How PDA decide when and which state to transform to?

[1] gives an example for PDA which contains rules of:

(p,e,Z,q,Z)
(p,e,A,q,A)

and says,

The third and fourth instructions say that, at any moment the automaton may move from state p to state q.

So, how does PDA know when it needs to move from a state to another?

• I don't think the phrase "at any moment" signifies any ambient time ticks. It is supposed to be read as "if the automaton is in state p then it can transition to state q under no additional constraints" Apr 20 at 20:01
• So, if I have a PDA and an input string which the PDA accept, a single run of the PDA, e.g: answer=PDA(input), may give me a wrong answer? Apr 20 at 21:01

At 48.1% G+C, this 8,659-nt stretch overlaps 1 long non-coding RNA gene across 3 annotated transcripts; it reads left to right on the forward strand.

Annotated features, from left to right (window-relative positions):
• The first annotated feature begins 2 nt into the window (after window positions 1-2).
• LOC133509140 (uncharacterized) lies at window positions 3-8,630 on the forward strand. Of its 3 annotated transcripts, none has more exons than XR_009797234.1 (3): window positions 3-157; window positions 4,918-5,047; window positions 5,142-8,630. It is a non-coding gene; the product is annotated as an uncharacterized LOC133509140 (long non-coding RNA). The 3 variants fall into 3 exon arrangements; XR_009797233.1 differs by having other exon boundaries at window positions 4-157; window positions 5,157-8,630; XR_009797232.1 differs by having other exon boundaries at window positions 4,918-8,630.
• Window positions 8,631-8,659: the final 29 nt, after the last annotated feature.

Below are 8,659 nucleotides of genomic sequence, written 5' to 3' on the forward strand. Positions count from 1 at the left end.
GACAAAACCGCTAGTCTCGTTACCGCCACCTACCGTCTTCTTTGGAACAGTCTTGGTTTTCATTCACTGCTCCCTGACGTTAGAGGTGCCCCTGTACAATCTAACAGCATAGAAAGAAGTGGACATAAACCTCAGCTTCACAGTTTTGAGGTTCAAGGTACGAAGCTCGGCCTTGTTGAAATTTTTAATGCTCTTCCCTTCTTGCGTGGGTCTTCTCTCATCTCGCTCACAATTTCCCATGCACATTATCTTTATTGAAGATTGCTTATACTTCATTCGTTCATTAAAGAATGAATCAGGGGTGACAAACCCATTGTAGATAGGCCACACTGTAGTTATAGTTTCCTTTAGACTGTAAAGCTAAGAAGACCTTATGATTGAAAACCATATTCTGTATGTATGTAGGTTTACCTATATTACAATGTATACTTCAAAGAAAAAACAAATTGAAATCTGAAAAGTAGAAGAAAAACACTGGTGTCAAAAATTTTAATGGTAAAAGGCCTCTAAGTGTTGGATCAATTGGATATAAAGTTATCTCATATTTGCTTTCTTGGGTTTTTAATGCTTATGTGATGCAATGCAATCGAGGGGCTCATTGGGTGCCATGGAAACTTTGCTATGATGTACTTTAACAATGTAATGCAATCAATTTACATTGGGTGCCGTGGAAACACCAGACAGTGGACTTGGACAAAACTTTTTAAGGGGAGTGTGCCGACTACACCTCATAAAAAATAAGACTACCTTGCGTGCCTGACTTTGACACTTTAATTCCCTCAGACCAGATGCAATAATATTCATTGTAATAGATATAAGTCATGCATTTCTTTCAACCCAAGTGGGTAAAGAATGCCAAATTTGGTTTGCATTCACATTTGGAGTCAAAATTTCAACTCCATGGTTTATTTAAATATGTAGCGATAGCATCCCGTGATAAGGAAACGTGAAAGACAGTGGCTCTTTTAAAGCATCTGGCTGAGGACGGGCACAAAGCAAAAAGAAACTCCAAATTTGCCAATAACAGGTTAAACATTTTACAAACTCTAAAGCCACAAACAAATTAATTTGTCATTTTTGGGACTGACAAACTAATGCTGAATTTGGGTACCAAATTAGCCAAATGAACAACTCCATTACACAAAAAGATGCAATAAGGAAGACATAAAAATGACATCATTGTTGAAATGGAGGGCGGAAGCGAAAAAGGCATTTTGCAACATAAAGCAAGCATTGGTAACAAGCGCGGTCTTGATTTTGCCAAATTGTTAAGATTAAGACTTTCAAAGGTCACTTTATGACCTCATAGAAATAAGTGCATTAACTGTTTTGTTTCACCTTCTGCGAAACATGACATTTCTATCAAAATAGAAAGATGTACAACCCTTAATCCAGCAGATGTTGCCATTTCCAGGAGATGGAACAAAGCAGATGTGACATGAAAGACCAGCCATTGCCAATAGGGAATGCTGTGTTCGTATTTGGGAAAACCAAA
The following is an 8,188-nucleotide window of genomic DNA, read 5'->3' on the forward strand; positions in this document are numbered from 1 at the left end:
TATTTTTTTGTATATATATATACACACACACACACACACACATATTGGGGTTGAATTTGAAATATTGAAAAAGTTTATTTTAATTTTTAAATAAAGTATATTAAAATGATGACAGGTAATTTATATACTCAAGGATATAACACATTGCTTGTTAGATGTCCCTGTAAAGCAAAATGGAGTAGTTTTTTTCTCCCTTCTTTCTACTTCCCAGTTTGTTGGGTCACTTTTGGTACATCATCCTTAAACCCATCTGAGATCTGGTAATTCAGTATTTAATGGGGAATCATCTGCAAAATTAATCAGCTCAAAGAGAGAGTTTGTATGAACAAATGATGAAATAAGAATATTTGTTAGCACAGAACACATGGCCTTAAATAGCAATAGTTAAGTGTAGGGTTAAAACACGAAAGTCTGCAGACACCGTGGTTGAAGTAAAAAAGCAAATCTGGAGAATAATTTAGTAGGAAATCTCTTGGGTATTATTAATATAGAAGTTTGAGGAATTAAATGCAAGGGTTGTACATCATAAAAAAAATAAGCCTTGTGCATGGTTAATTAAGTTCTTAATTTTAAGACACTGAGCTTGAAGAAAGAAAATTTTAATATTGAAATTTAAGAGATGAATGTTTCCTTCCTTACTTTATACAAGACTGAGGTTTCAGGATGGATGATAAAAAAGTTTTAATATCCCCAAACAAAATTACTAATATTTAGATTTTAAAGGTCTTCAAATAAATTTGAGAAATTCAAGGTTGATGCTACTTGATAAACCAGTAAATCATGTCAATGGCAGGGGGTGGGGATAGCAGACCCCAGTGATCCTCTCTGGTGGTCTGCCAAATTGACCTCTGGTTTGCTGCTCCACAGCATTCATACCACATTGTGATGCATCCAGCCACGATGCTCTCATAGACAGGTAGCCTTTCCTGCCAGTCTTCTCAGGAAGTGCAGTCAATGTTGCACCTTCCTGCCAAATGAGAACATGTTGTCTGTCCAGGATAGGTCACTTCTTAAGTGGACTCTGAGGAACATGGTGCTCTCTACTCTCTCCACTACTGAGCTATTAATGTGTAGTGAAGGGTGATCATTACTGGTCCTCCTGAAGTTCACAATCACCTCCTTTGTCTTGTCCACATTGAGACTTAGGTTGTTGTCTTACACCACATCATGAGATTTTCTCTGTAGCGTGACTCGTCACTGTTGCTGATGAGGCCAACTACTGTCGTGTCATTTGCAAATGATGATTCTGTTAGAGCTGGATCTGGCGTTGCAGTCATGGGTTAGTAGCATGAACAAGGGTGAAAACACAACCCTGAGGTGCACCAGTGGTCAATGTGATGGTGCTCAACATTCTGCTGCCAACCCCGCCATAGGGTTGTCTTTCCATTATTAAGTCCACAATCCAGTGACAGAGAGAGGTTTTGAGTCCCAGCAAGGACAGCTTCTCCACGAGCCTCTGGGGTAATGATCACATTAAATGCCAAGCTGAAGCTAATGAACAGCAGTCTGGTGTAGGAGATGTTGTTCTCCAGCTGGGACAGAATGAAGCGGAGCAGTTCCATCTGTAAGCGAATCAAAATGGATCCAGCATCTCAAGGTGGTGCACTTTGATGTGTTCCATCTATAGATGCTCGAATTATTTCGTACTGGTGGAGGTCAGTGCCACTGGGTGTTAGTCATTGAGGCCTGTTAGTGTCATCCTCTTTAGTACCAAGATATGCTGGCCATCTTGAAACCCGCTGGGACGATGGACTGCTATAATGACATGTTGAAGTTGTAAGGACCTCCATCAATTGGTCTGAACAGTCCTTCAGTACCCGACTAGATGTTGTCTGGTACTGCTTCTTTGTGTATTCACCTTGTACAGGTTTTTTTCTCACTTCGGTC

In contrary, nondeterministic automata may have several distinct transitions from some states. Each transition gives a different computation path, so the path is not determined by the input anymore but there may be multiple paths corresponding to a certain input. There are several ways to define the language with regard to nondeterministic automata, but the most common one is to require having at least one accepting path. (The other way may be to require all paths to lead to accepting state, not a single one, thus replacing $$\exists$$ with $$\forall$$; it may be convenient in defining complexity classes like co-NP.)
• Consider an example from first-order arithmetics: we can define the predicate "number $x$ is composite" as $\exists y: 1 < y < x \vee x \mod y = 0$. However, this definition does not provide us with efficient ways of computing $y$ given $x$. Apr 20 at 22:46
• Replace $\vee$ with $\wedge$, that's a typo. Apr 20 at 23:02